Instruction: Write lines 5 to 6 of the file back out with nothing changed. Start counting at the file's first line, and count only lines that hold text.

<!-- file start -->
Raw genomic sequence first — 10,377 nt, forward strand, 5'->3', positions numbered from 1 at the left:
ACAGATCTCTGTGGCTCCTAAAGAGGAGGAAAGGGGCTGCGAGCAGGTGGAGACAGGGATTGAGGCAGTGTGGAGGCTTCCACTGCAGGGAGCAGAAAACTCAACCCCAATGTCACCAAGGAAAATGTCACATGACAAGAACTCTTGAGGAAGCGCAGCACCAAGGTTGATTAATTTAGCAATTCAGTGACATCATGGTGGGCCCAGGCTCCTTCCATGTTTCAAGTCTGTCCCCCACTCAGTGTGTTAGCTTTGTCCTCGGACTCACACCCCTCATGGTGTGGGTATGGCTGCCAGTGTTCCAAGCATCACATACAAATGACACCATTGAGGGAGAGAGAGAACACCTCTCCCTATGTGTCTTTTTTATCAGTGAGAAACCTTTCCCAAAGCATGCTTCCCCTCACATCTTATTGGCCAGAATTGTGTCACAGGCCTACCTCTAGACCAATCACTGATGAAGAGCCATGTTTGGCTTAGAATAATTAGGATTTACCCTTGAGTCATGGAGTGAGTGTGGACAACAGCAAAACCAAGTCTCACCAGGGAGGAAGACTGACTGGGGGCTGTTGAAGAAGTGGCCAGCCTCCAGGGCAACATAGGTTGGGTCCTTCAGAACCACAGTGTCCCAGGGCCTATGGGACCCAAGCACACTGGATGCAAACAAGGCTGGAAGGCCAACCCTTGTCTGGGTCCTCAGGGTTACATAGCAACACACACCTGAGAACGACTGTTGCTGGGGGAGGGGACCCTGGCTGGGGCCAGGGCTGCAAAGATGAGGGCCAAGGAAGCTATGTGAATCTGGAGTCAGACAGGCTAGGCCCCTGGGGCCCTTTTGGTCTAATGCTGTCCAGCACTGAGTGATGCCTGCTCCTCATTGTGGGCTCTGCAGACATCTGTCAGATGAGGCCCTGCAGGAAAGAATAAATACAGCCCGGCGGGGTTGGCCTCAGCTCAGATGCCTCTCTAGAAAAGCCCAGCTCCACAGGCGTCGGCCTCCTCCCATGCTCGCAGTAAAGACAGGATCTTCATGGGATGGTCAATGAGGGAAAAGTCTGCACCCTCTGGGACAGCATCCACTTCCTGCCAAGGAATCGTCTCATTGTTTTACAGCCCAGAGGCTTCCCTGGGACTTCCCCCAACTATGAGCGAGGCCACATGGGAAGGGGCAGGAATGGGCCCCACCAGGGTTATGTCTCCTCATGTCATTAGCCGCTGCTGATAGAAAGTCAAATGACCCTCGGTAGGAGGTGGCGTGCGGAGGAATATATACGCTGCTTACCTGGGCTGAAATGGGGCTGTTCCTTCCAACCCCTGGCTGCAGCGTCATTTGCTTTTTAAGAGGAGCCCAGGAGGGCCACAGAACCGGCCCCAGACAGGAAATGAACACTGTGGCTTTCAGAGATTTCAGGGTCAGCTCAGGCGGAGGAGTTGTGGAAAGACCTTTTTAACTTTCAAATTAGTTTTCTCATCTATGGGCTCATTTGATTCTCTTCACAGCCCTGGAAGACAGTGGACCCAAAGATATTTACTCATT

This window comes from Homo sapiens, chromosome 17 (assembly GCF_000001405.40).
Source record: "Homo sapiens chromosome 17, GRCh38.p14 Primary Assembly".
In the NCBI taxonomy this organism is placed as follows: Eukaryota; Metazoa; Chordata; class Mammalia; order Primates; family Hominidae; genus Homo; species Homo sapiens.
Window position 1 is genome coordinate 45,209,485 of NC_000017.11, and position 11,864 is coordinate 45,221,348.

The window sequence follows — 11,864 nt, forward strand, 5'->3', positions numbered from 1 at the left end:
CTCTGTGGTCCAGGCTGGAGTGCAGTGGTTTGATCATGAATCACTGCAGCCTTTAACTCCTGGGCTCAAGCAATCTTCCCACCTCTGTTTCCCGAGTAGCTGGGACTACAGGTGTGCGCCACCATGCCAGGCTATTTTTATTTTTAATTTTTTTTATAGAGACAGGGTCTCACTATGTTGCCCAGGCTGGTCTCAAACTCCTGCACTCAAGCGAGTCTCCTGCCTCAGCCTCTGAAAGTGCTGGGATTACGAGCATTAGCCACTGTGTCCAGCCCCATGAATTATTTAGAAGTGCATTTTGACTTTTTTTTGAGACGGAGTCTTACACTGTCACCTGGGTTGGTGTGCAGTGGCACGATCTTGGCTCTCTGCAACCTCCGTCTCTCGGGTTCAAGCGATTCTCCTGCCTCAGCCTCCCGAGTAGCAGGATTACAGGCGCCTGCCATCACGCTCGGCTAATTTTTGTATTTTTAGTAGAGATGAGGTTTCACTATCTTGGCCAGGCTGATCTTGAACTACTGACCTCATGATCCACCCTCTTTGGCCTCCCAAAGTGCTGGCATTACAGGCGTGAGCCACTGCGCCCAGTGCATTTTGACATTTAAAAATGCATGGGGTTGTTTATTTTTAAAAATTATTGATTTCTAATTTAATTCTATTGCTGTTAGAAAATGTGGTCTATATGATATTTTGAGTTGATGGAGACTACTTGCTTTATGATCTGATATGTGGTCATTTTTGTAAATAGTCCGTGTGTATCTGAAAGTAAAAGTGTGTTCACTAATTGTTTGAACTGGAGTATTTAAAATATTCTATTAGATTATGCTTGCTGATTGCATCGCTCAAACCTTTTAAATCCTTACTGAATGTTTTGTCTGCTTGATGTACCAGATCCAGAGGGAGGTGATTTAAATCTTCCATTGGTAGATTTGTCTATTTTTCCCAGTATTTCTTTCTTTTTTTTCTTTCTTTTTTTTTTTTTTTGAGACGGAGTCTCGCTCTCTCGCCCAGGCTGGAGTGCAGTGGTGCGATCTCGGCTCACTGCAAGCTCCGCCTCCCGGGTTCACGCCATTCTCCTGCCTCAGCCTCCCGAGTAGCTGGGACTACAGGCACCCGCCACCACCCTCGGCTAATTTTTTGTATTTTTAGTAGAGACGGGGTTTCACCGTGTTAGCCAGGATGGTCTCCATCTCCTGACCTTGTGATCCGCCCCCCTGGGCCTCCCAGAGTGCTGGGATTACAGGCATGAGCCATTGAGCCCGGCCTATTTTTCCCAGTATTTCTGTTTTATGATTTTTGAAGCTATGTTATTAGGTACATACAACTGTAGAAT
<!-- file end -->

In the NCBI taxonomy this organism is placed as follows: Eukaryota; Metazoa; Chordata; class Mammalia; order Primates; family Hominidae; genus Homo; species Homo sapiens.
Window position 1 is genome coordinate 45,209,485 of NC_000017.11, and position 11,864 is coordinate 45,221,348.